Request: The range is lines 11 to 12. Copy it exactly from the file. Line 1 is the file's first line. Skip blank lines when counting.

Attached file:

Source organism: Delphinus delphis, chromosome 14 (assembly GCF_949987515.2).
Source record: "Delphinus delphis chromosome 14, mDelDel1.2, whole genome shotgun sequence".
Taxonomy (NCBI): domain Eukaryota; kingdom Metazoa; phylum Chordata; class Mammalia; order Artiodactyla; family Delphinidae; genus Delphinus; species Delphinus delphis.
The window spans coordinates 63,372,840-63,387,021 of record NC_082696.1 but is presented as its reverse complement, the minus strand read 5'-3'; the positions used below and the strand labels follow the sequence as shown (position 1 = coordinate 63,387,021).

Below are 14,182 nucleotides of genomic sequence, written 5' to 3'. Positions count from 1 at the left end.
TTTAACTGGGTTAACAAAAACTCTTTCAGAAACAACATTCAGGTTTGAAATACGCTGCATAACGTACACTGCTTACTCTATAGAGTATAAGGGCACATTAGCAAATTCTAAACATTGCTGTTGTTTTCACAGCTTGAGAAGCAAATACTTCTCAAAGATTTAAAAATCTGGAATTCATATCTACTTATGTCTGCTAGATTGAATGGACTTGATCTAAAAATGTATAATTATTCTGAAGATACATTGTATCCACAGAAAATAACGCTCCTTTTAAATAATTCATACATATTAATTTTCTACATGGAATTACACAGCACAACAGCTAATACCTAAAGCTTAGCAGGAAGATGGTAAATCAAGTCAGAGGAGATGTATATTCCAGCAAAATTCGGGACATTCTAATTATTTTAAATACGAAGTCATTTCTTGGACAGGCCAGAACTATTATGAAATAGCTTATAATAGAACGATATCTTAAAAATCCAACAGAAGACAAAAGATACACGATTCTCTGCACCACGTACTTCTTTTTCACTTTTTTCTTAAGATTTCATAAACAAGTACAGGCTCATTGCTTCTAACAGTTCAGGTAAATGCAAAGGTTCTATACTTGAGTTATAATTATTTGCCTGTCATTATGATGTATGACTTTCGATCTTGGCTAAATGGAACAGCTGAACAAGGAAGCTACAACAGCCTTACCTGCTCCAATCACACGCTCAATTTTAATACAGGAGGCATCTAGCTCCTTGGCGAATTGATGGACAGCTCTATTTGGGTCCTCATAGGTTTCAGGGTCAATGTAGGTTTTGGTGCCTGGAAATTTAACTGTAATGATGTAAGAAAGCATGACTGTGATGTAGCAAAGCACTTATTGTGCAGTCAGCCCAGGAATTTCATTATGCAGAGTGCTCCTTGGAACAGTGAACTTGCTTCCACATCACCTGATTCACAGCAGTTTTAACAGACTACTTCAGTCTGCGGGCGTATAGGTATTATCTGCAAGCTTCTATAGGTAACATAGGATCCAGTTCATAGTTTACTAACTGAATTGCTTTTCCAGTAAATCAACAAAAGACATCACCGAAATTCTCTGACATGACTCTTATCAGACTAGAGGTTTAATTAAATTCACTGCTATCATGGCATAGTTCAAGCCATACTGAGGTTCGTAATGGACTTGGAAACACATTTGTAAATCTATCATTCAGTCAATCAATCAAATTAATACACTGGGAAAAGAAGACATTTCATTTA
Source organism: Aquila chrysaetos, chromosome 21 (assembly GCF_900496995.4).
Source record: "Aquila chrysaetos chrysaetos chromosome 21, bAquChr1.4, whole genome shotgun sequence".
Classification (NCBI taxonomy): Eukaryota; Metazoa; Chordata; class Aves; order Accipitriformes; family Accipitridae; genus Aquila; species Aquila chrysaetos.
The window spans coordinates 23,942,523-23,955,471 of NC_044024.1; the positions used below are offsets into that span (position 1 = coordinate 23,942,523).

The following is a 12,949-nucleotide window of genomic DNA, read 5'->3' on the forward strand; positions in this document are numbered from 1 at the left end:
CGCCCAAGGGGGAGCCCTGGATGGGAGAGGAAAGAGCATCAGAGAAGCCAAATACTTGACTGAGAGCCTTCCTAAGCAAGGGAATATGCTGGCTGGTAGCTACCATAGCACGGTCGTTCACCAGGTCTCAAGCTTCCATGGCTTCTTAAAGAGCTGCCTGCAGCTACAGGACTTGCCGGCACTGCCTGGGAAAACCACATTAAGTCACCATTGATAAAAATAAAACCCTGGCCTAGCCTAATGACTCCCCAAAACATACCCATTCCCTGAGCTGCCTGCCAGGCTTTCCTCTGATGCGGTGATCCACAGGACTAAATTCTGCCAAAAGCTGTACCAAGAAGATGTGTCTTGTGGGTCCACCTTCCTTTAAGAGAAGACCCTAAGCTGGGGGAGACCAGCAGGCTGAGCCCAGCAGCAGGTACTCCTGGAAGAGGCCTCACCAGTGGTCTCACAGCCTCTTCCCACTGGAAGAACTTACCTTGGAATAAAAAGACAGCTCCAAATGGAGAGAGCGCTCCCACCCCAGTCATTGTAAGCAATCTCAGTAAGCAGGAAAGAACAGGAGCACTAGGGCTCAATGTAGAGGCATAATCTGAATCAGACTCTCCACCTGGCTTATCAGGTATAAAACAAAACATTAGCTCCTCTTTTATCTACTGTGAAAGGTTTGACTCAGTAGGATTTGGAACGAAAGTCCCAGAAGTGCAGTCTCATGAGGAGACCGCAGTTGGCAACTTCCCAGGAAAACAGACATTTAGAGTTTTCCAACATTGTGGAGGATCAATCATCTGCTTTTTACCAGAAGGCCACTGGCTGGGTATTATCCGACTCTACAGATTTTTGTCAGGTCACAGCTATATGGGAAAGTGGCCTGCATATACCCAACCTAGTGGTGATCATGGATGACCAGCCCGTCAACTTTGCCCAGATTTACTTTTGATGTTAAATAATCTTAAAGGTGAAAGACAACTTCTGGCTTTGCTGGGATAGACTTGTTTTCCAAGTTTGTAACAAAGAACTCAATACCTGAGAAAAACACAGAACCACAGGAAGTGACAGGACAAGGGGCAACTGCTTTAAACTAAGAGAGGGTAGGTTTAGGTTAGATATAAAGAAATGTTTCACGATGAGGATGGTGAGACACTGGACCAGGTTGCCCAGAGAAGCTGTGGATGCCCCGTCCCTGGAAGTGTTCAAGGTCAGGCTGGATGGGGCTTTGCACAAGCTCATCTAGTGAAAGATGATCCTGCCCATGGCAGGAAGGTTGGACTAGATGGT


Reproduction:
The following is a 12,949-nucleotide window of genomic DNA, read 5'->3' on the forward strand; positions in this document are numbered from 1 at the left end:
CGCCCAAGGGGGAGCCCTGGATGGGAGAGGAAAGAGCATCAGAGAAGCCAAATACTTGACTGAGAGCCTTCCTAAGCAAGGGAATATGCTGGCTGGTAGCTACCATAGCACGGTCGTTCACCAGGTCTCAAGCTTCCATGGCTTCTTAAAGAGCTGCCTGCAGCTACAGGACTTGCCGGCACTGCCTGGGAAAACCACATTAAGTCACCATTGATAAAAATAAAACCCTGGCCTAGCCTAATGACTCCCCAAAACATACCCATTCCCTGAGCTGCCTGCCAGGCTTTCCTCTGATGCGGTGATCCACAGGACTAAATTCTGCCAAAAGCTGTACCAAGAAGATGTGTCTTGTGGGTCCACCTTCCTTTAAGAGAAGACCCTAAGCTGGGGGAGACCAGCAGGCTGAGCCCAGCAGCAGGTACTCCTGGAAGAGGCCTCACCAGTGGTCTCACAGCCTCTTCCCACTGGAAGAACTTACCTTGGAATAAAAAGACAGCTCCAAATGGAGAGAGCGCTCCCACCCCAGTCATTGTAAGCAATCTCAGTAAGCAGGAAAGAACAGGAGCACTAGGGCTCAATGTAGAGGCATAATCTGAATCAGACTCTCCACCTGGCTTATCAGGTATAAAACAAAACATTAGCTCCTCTTTTATCTACTGTGAAAGGTTTGACTCAGTAGGATTTGGAACGAAAGTCCCAGAAGTGCAGTCTCATGAGGAGACCGCAGTTGGCAACTTCCCAGGAAAACAGACATTTAGAGTTTTCCAACATTGTGGAGGATCAATCATCTGCTTTTTACCAGAAGGCCACTGGCTGGGTATTATCCGACTCTACAGATTTTTGTCAGGTCACAGCTATATGGGAAAGTGGCCTGCATATACCCAACCTAGTGGTGATCATGGATGACCAGCCCGTCAACTTTGCCCAGATTTACTTTTGATGTTAAATAATCTTAAAGGTGAAAGACAACTTCTGGCTTTGCTGGGATAGACTTGTTTTCCAAGTTTGTAACAAAGAACTCAATACCTGAGAAAAACACAGAACCACAGGAAGTGACAGGACAAGGGGCAACTGCTTTAAACTAAGAGAGGGTAGGTTTAGGTTAGATATAAAGAAATGTTTCACGATGAGGATGGTGAGACACTGGACCAGGTTGCCCAGAGAAGCTGTGGATGCCCCGTCCCTGGAAGTGTTCAAGGTCAGGCTGGATGGGGCTTTGCACAAGCTCATCTAGTGAAAGATGATCCTGCCCATGGCAGGAAGGTTGGACTAGATGGT